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History of Ford Motor Company From Wikipedia, the free encyclopedia Jump to navigationJump to search Henry Ford (ca. 1919) The Ford Motor Company is an American automaker and the world's fifth largest automaker based on worldwide vehicle sales. Based in Dearborn, Michigan, a suburb of Detroit, the automaker was founded by Henry Ford, on June 16, 1903. Ford Motor Company would go on to become one of the largest and most profitable companies in the world, as well as being one of the few to survive the Great Depression. The largest family-controlled company in the world, the Ford Motor Company has been in continuous family control for over 110 years. Ford now encompasses two brands: Ford and Lincoln. Ford once owned 5 other luxury brands: Volvo, Land Rover, Jaguar, Aston Martin, and Mercury. Over time, those brands were sold to other companies and Mercury was discontinued. Contents 1 Foundation 2 Early developments and assembly line 3 Post-World War I developments 3.1 Lincoln Motor Company 3.2 Fordlândia 3.3 The Great Depression 3.4 Soviet Fords and the Gorki 3.5 Era of neutrality 3.6 Wartime 4 Post-World War II developments 5 Recapitalization, restructuring 5.1 Cash hoarding 6 General corporate timeline 7 Criticism 7.1 Nazi collaboration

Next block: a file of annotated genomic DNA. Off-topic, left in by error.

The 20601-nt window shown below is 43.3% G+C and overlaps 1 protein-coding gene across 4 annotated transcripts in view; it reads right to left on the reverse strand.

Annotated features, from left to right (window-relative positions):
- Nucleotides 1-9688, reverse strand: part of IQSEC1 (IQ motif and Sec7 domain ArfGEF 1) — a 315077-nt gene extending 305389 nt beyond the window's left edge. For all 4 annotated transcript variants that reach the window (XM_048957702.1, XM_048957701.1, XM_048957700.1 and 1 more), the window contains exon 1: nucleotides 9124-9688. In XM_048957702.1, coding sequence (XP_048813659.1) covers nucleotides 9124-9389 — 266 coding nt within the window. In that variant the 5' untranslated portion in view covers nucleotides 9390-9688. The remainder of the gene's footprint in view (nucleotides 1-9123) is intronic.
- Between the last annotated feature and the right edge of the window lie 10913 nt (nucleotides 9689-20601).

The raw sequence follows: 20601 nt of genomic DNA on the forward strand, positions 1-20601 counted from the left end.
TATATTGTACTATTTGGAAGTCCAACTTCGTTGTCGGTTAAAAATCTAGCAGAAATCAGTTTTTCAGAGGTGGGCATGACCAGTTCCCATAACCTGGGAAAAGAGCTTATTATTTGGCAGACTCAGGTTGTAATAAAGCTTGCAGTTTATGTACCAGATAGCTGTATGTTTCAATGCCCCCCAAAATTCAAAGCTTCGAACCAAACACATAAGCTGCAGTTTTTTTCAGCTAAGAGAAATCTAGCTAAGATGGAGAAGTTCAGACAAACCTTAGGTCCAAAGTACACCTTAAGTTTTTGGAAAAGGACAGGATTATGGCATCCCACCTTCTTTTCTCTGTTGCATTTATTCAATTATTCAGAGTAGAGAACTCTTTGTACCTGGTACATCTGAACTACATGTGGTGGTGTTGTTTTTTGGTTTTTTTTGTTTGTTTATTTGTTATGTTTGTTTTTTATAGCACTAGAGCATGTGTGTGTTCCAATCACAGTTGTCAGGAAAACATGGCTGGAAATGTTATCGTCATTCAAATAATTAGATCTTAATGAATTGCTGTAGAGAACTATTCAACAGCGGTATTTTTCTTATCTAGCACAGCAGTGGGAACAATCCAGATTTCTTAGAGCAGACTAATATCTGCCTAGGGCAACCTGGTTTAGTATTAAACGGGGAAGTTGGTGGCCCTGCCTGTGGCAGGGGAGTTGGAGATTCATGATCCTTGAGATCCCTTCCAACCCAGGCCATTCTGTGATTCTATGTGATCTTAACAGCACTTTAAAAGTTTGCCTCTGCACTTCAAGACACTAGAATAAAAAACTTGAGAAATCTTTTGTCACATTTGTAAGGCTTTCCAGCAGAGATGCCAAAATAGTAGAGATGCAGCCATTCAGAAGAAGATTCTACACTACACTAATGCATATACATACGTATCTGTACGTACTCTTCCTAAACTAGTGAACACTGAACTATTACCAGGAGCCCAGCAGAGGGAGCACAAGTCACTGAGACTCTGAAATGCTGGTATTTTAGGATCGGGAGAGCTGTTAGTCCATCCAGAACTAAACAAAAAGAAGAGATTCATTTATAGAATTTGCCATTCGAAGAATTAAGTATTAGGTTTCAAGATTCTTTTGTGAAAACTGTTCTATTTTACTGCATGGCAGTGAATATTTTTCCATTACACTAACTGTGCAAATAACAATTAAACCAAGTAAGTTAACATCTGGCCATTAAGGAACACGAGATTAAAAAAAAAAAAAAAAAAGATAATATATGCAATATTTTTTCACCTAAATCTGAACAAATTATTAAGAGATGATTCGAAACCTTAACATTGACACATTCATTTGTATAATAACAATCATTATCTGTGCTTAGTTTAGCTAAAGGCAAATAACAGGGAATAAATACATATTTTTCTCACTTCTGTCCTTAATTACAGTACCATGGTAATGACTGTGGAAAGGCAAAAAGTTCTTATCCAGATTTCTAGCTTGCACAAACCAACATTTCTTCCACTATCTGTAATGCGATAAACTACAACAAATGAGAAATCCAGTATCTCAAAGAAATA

7.2 Argentine "Dirty War" 7.3 Ford Pinto 8 References 9 Bibliography Foundation Henry Ford built his first automobile, which he called a quadricycle, at his home in Detroit in 1896. The location has been redeveloped, where the Michigan Building now stands, and the tracks for the Detroit People Mover and the Times Square People Mover station are nearby. At the entrance to the Michigan Building, there is a commemorative plaque identifying the original location of the Ford home. The coal shed has been recreated using the original bricks at Greenfield Village in nearby Dearborn.[1] His initial foray into automobile manufacturing was the Detroit Automobile Company, founded in 1899. The company foundered, and in 1901 was reorganized as the Henry Ford Company. In March 1902, after falling out with his financial backers, Ford left the company with the rights to his name and 900 dollars. [citation needed] Henry Ford turned to an acquaintance, coal dealer Alexander Y. Malcomson, to help finance another automobile company. Malcomson put up the money to start the partnership "Ford and Malcomson" and the pair designed a car and began ordering parts. However, by February 1903, Ford and Malcomson had gone through more money than expected, and the manufacturing firm of John and Horace Dodge, who had made parts for Ford and Malcomson, was demanding payment.[2] Malcomson, constrained by his

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